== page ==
The 2023 6 Nations rugby tournament resumed at the weekend after a two-week break (one weekend off) with another two matches on Saturday and one on Sunday.


In the first match, table-toppers (on points difference from Scotland) Ireland travelled to Rome to take on an Italian side brimming with confidence despite two defeats in two games.

In the first half, Ireland came racing out of the blocks and had a try disallowed after just 90 seconds when James Lowe was adjudged to have lost control of the ball while grounding; however, less than a minute later, captain James Ryan did open the scoring. Italy did not drop their heads and instead Varney scored at the other end for the home team. Ireland pushed ahead and played some scintillating rugby to dash into a 14-point lead, with Keenan, Aki and Hansen all touching down to secure a try bonus point before half-time. Italy still did not give up and scored an intercept try due before half-time to keep them in the game. HT Italy 17, Ireland 24

The second half was a much more cagey affair, with Italy improving their defence and also try to exploit Ireland's apparent weakness in midfield where Aki and McCloskey had not played together before. For Ireland, they managed for the most part to keep danger-man (full back) Capuozzo at bay. Italy managed to close the gap to just four points but Hansen scored Ireland's fifth try late on to secure the win and another five points to remain unbeaten. FT Italy 20, Ireland 34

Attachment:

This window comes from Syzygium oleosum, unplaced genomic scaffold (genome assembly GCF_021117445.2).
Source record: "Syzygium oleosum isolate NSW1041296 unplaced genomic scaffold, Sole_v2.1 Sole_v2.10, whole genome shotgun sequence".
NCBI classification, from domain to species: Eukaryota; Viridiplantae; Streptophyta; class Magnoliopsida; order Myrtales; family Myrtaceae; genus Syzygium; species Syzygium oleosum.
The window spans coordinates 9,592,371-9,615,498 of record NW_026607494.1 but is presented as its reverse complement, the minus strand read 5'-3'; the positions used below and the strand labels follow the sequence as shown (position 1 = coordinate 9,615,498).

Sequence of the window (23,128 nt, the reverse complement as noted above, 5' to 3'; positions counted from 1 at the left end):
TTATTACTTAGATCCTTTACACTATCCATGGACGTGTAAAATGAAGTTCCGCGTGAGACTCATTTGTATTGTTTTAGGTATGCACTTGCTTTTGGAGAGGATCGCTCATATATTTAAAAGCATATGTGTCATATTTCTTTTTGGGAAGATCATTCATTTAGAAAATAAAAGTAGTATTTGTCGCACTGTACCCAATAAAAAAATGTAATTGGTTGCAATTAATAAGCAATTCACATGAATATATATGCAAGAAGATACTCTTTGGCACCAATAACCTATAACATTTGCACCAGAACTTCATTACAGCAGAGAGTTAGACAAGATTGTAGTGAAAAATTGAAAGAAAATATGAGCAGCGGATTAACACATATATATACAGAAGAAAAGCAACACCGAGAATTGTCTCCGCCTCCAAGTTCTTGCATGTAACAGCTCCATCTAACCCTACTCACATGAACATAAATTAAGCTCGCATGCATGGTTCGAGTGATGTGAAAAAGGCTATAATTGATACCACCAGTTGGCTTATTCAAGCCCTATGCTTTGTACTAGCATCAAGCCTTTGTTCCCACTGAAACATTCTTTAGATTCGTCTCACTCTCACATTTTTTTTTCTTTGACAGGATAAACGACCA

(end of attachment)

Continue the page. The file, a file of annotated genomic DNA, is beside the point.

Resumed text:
In Saturday's second game, Wales hosted England in Cardiff. Wales came into the game on the back of two defeats, zero points and bottom of the table, despite Warren Gatland back in charge; they also had serious issues off the field too, with the players threatening to strike unless their conditions improved as there had been no clarity regarding contracts at the end of the season. Meanwhile, England were starting to build after the Eddie Jones era, with new coach Steve Borthwick trying to lift the team and produce consistent performances.

In the first half, just like Ireland in the earlier match, Wales almost had a try within 99 seconds after Faletau charged down Farrell's clearance only for Steward to save England's blushes (if not his own as he almost lost his shorts in a tackle). England were showing slick handling of the ball but Wales' forwards were successful in turning over the ball in contact. England opened the scoring with a penalty, but was not until halfway through the first half when the first try was scored, with Watson scoring in the left corner from a scrum on the other side of the pitch. Shortly afterwards, Wales got on the scoreboard with a penalty. While England were in control for most of the first half, Wales finished strongly but were penalised just short of England's try line. HT Wales 3, England 8

The second half was less than a minute old when Wales went ahead thanks to Rees-Zammit intercepting the ball and racing half the length of the pitch to touch down under the posts. But England responded with sustained pressure on Wales' line with Sinckler powering over for their second try of the game. Try as they could, Wales could not breach the English defence; ultimately, though, their own passing let them down. With just five minutes left on the clock, it was Lawrence who crossed for England's third try to secure the win. FT Wales 10, England 20